Source: Can Learning a Second Language Destroy Your Native Tongue?

 

 

Americans and Air Conditioning: A Necessity That Nobody Understands

 

By Ildar Sagdejev (Specious) (Own work) [GFDL (http://www.gnu.org/copyleft/fdl.html) or CC BY-SA 4.0-3.0-2.5-2.0-1.0 (http://creativecommons.org/licenses/by-sa/4.0-3.0-2.5-2.0-1.0)], via Wikimedia Commons
I would like to start off my article with a bizarre story that took place while teaching. The company where I was teaching English had a small air conditioning unit installed in one of the rooms in a small container, above the windows. The windows were facing the south side, meaning that in the afternoons during the summer, the temperatures are hot enough to make the 12 x 12 meter room look feel a sauna. It was in the middle of the afternoon with temperatures in the upper 30s Celsius (between 95 and 100° F), and I had the AC unit on, set at 25° C (room temperature of around 72° F). The clients were mostly blue-collar workers who needed the language for correspondence with their distributors, but we had a couple administrators as well who needed English for the office. During the session, one of the administrators decided it was way too cold to sit in the classroom and decided to warm up-

 

outside……. in the heat!

 

Think about this for a second and ask, why go into such a sauna outside when the AC was running at room temperature?

 

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If there was a list of the top ten cultural conflicts we have between Germans and Americans, the issue of air conditioning during the summer time would definitely be right up there. Growing up in Minnesota where we were blessed with extreme cold and extreme hot, the latter of which justifies AC for most of the season, it would even be in the top three for it is a constant discussion in our household.  This led me to doing a question for the forum, asking people living in Germany and America about the importance of air conditioning in the household, to find out whether my AC mentality was an American one only.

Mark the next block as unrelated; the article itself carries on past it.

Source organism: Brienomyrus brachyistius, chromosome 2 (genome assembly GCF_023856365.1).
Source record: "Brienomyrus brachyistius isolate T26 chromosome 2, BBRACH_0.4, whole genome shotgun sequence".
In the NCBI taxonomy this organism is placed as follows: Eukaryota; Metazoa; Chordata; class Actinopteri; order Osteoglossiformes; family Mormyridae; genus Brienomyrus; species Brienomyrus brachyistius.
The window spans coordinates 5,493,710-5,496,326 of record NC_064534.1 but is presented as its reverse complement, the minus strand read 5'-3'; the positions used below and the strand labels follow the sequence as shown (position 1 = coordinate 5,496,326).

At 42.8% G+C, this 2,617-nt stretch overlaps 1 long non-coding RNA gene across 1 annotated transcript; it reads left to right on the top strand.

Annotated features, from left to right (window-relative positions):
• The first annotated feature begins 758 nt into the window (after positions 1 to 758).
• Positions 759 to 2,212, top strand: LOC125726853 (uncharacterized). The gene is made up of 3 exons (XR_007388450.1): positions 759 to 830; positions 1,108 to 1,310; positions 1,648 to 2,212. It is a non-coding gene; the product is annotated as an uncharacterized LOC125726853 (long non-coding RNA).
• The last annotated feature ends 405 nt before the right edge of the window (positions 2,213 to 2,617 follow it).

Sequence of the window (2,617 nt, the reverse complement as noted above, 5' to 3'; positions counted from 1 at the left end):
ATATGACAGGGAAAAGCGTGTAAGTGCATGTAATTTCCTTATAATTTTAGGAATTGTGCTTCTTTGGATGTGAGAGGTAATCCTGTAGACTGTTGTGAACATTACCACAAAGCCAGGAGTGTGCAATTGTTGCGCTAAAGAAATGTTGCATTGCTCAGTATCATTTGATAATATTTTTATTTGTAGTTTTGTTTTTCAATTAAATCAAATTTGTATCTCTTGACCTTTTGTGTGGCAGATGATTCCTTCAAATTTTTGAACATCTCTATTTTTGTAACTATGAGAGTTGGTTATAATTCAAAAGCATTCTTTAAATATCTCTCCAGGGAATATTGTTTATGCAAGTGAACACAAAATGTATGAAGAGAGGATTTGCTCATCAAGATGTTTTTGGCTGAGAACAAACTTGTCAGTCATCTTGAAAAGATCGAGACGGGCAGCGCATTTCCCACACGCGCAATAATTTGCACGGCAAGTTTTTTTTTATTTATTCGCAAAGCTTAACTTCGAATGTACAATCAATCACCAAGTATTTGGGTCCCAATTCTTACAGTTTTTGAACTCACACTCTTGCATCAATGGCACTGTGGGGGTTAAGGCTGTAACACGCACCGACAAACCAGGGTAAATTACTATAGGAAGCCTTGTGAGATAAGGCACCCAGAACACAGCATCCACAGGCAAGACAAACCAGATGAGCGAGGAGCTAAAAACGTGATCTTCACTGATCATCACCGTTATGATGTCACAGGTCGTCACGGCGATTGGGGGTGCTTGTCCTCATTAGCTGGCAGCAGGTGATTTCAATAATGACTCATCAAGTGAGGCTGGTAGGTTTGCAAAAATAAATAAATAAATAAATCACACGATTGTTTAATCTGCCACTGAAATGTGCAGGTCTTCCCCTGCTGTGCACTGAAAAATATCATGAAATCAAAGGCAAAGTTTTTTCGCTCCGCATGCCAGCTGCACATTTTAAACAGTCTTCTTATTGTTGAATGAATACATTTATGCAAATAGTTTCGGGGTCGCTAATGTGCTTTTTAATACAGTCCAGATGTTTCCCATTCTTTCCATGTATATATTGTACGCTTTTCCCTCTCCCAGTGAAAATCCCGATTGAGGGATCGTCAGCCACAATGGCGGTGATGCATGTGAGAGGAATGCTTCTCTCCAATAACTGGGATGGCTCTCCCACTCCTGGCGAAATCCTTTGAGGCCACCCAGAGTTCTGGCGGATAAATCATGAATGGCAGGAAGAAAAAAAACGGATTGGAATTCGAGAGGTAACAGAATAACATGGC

Despite a few comments that said otherwise, the majority said “Mr. Smith, you’re too American.”

 

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Heat rising up from the rail tracks of a rail line in Iowa. The temperature at the time of this photo in 2011: 32°C 

 

So why are we obsessed with air conditioning? Plain and simple. There were many reasons when I read the responses, but for length purposes, I condensed the reasons down to the top five: